Multivariate curve resolution (MCR) is a powerful technique for extracting chemical information from measured spectra of complex mixtures. A modified MCR technique that utilized both measured and second-derivative spectra to account for observed sample-to-sample variability attributable to changes in soil reflectivity was used to estimate the spectrum of dibutyl phosphate (DBP) adsorbed on two different soil types. This algorithm was applied directly to measurements of reflection spectra of soils coated with analyte without resorting to soil preparations such as grinding or dilution in potassium bromide. The results provided interpretable spectra that can be used to guide strategies for detection and classification of organic analytes adsorbed on soil. Comparisons to the neat DBP liquid spectrum showed that the recovered analyte spectra from both soils showed spectral features from methyl, methylene, hydroxyl, and P=O functional groups, but most conspicuous was the absence of the strong PO–(CH2)3CH3 stretch absorption at 1033 cm−1. These results are consistent with those obtained previously using extended multiplicative scatter correction.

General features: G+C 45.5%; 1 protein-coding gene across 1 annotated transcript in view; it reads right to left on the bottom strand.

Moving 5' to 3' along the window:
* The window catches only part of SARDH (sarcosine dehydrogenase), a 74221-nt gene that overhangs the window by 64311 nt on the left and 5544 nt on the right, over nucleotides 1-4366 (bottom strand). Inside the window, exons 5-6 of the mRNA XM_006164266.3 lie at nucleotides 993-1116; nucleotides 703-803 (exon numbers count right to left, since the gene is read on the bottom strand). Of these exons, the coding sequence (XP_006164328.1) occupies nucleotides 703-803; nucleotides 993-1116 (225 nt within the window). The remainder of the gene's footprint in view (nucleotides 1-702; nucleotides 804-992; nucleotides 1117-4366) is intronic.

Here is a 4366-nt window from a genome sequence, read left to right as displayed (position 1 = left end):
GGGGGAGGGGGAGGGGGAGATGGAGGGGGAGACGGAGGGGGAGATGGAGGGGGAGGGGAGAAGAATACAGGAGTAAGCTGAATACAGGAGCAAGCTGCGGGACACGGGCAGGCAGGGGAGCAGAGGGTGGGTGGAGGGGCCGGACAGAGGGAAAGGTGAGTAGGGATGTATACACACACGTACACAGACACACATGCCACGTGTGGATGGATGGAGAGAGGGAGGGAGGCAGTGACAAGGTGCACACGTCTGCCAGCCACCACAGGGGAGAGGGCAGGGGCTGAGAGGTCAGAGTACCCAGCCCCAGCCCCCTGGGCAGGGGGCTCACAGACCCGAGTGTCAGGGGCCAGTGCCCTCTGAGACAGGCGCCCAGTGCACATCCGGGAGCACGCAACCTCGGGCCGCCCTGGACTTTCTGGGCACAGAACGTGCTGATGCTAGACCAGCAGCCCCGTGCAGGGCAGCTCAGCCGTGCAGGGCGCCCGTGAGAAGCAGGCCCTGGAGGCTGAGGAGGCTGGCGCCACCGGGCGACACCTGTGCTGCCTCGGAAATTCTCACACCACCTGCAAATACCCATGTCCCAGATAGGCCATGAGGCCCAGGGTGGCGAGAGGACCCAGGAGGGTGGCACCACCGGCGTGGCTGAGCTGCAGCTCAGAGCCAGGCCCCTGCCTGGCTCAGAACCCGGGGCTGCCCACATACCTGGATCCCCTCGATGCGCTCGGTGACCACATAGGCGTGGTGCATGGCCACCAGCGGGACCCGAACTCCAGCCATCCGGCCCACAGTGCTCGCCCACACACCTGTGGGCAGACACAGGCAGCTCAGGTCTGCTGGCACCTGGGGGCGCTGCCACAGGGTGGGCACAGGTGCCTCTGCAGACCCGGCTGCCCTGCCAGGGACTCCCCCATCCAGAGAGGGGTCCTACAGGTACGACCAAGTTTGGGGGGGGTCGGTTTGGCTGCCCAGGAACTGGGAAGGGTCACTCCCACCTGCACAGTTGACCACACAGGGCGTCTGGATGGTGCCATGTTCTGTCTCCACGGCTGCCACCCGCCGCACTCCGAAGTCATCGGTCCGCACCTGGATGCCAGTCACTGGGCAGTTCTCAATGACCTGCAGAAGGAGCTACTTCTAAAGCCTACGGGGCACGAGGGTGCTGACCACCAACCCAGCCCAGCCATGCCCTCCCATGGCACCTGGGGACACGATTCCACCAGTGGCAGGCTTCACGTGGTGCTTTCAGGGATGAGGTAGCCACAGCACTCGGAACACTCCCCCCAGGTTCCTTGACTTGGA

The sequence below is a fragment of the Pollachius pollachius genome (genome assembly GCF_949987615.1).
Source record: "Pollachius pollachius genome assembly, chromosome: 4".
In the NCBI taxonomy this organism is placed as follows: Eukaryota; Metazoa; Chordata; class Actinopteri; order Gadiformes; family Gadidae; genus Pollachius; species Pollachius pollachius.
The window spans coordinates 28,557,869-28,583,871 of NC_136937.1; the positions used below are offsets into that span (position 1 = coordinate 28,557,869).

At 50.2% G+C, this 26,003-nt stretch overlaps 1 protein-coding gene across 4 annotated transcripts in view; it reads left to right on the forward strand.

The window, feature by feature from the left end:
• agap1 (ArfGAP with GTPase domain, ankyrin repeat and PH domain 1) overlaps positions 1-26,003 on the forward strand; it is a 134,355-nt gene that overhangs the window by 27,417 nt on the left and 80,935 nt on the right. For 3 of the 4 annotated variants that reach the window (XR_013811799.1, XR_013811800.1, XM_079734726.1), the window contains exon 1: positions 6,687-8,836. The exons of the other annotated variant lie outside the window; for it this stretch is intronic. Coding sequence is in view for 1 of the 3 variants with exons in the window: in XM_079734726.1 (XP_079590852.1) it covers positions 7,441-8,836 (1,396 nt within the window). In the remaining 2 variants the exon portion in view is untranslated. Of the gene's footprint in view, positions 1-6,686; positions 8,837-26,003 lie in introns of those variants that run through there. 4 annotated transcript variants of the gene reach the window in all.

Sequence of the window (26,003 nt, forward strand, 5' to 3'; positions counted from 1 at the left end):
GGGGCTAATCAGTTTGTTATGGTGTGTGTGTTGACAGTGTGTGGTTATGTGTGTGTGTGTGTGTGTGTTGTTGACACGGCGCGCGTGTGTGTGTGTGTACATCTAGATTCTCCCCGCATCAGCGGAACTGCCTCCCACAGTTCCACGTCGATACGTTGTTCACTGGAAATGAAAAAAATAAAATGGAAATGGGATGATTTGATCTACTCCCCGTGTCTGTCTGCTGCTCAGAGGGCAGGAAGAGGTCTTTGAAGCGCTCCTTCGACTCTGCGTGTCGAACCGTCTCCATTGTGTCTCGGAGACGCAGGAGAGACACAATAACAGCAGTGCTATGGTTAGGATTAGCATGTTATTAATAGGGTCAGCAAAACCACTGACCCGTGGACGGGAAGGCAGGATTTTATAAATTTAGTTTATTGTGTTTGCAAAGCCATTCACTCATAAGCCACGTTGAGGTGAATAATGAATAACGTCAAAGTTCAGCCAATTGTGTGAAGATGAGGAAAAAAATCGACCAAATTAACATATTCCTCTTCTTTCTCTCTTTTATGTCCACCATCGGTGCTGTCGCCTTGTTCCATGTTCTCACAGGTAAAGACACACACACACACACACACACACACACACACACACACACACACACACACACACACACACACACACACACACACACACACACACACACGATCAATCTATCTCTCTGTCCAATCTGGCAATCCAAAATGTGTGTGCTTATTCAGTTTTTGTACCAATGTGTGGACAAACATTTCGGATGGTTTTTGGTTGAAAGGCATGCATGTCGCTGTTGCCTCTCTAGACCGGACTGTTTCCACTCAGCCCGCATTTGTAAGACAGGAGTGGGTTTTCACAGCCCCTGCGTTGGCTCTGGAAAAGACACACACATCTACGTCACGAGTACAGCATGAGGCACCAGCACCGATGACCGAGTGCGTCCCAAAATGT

Neal B. Gallagher, Thomas A. Blake, Paul L. Gassman, Jeremy M. Shaver, and Willem Windig, "Multivariate Curve Resolution Applied to Infrared Reflection Measurements of Soil Contaminated with an Organophosphorus Analyte," Appl. Spectrosc. 60, 713-722 (2006)
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